Posts with «sparkfun» label

World’s Largest “Nixie” Clock at World Maker Faire

World Maker Faire was host to some incredible projects. Among the favorites was Nixie Rex [YouTube Link]. Nixie Rex is actually a Panaplex display, since it’s glow comes from 7 planer segments rather than 10 stacked wire digits. One thing that can’t be contested is the fact that Rex is BIG. Each digit is nearly 18 inches tall!

Nixie Rex was created by [Wayne Strattman]. Through his company Strattman Design, [Wayne] supplies lighting effects such as plasma globes and lightning tubes to the museums and corporations. Nixie Rex’s high voltage drive electronics were created by [Walker Chan], a PHD student at MIT. Believe it tor not the entire clock runs on an ATmega328P based Arduino. The digits are daisy chained from the arduino using common Ethernet cables and RJ45 connectors. A Sparkfun DS1307 based real-time clock module ensures the Arduino keeps accurate time.

[Wayne] and Rex were located in “The Dark Room” at Maker Faire, home to many LED and low light projects. The dim lighting certainly helped with the aesthetics, but it did make getting good photos of the clock difficult. Long time Hackaday tipster [Parker] graciously provided us with a size reference up above.

Click past the break to see a closeup of that awesome cathode glow, and a video of the Nixie Rex  in action.

Got to love that tube glow.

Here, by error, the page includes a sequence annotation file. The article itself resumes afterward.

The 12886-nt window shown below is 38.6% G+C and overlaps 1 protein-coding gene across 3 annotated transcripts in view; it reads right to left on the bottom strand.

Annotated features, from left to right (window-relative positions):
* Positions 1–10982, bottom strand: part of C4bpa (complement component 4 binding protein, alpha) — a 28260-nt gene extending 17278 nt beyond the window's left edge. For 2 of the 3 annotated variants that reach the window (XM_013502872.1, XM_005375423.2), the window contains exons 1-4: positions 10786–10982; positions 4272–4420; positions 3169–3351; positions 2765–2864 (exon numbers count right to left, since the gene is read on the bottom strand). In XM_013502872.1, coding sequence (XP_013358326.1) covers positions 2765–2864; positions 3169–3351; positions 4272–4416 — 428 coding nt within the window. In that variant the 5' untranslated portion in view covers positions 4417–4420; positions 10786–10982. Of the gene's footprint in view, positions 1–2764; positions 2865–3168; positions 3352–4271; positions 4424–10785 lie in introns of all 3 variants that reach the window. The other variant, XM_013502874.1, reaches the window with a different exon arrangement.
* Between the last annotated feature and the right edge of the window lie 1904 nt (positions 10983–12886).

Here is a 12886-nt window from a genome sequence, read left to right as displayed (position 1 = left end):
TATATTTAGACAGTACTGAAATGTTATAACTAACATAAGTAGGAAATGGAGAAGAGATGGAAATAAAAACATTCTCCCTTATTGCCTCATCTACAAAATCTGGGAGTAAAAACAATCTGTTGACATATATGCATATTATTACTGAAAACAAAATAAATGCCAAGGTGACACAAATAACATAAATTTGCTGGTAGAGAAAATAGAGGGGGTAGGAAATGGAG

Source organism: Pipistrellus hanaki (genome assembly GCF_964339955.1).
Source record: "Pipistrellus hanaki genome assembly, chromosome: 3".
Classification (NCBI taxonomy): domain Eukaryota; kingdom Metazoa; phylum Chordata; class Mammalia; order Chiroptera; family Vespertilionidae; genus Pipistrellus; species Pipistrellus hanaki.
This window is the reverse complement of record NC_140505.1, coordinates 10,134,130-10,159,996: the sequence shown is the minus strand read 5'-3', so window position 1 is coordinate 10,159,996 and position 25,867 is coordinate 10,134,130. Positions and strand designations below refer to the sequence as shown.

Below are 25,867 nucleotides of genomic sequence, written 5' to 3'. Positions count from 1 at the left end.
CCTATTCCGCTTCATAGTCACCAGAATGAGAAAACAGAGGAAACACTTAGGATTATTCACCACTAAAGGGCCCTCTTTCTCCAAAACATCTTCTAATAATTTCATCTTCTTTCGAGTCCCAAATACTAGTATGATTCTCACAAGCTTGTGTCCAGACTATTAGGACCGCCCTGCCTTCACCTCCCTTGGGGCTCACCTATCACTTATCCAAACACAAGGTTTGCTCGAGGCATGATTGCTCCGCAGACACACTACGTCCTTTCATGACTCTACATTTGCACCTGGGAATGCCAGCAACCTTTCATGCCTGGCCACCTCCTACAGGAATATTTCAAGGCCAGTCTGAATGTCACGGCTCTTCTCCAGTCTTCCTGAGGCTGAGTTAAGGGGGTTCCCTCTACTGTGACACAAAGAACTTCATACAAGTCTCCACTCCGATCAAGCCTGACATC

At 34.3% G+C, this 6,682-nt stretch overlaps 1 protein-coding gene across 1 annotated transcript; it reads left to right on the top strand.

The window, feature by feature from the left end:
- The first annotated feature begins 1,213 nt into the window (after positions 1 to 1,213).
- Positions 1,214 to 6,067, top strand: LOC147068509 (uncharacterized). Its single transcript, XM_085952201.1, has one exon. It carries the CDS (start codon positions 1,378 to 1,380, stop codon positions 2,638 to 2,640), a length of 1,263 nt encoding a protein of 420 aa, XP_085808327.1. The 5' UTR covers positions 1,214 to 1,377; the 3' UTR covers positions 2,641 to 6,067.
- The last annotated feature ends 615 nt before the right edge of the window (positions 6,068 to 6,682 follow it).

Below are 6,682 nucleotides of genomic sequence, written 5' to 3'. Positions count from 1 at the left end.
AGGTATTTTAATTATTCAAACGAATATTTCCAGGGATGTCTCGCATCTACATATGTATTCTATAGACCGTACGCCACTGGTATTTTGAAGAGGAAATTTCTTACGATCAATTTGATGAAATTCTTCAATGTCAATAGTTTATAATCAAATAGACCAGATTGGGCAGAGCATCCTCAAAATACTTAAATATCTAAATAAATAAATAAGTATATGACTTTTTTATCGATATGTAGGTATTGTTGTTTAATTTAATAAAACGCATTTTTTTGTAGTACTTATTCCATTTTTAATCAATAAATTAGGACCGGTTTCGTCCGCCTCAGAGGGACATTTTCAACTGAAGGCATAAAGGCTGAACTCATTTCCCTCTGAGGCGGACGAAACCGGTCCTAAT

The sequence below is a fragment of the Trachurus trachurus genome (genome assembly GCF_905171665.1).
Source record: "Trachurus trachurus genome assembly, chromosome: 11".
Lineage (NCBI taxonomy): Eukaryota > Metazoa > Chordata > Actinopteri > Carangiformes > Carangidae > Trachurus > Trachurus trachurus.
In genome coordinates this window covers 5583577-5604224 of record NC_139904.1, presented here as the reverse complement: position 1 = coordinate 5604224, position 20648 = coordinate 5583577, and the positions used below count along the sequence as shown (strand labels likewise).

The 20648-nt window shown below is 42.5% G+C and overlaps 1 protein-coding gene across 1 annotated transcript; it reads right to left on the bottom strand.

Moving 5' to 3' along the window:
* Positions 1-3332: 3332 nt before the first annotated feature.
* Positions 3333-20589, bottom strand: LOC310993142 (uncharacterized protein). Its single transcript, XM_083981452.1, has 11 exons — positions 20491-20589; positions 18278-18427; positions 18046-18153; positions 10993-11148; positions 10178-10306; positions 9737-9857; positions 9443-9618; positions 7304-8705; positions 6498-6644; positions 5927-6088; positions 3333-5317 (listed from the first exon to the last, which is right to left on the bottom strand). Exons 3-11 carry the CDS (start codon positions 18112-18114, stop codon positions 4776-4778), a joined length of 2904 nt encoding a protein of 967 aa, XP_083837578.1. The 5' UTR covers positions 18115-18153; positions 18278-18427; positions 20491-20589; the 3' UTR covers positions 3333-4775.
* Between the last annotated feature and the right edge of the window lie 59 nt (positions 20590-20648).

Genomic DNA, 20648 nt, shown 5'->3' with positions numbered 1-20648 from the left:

Filed under: clock hacks

Sparkfun Ships 2000 MicroViews Without Bootloaders

Everyone has a bad day right? Monday was a particularly bad day for the folks at Sparkfun. Customer support tickets started piling up, leading to the discovery that they had shipped out as many as 1,934 MicroViews without bootloaders.

MicroView is the tiny OLED enabled, Arduino based, microcontroller system which had a wildly successful Kickstarter campaign earlier this year. [Marcus Schappi], the project creator, partnered up with SparkFun to get the MicroViews manufactured and shipped out to backers. This wasn’t a decision made on a whim, Sparkfun had proven themselves by fulfilling over 11,000 Makey Makey boards to backers of that campaign.

Rather than downplay the issue, Sparkfun CEO [Nathan Seidle] has taken to the company blog to explain what happened, how it happened, and what they’re going to do to make it right for their customers. This positions them as the subject of our Fail of the Week column where we commiserate instead of criticize.

First things first, anyone who receives an effected MicroView is getting a second working unit shipped out by the beginning of November. Furthermore, the bootloaderless units can be brought to life relatively easily. [Nate] provided a hex file with the correct bootloader. Anyone with an Atmel AVR In-System Programming (ISP) programmer and a steady hand can bring their MicroView to life. Several users have already done just that. The bootloader only has to be flashed via ISP once. After that, the MicroView will communicate via USB to a host PC. Sparkfun will publish a full tutorial in a few weeks.

Click past the break to read the rest of the story.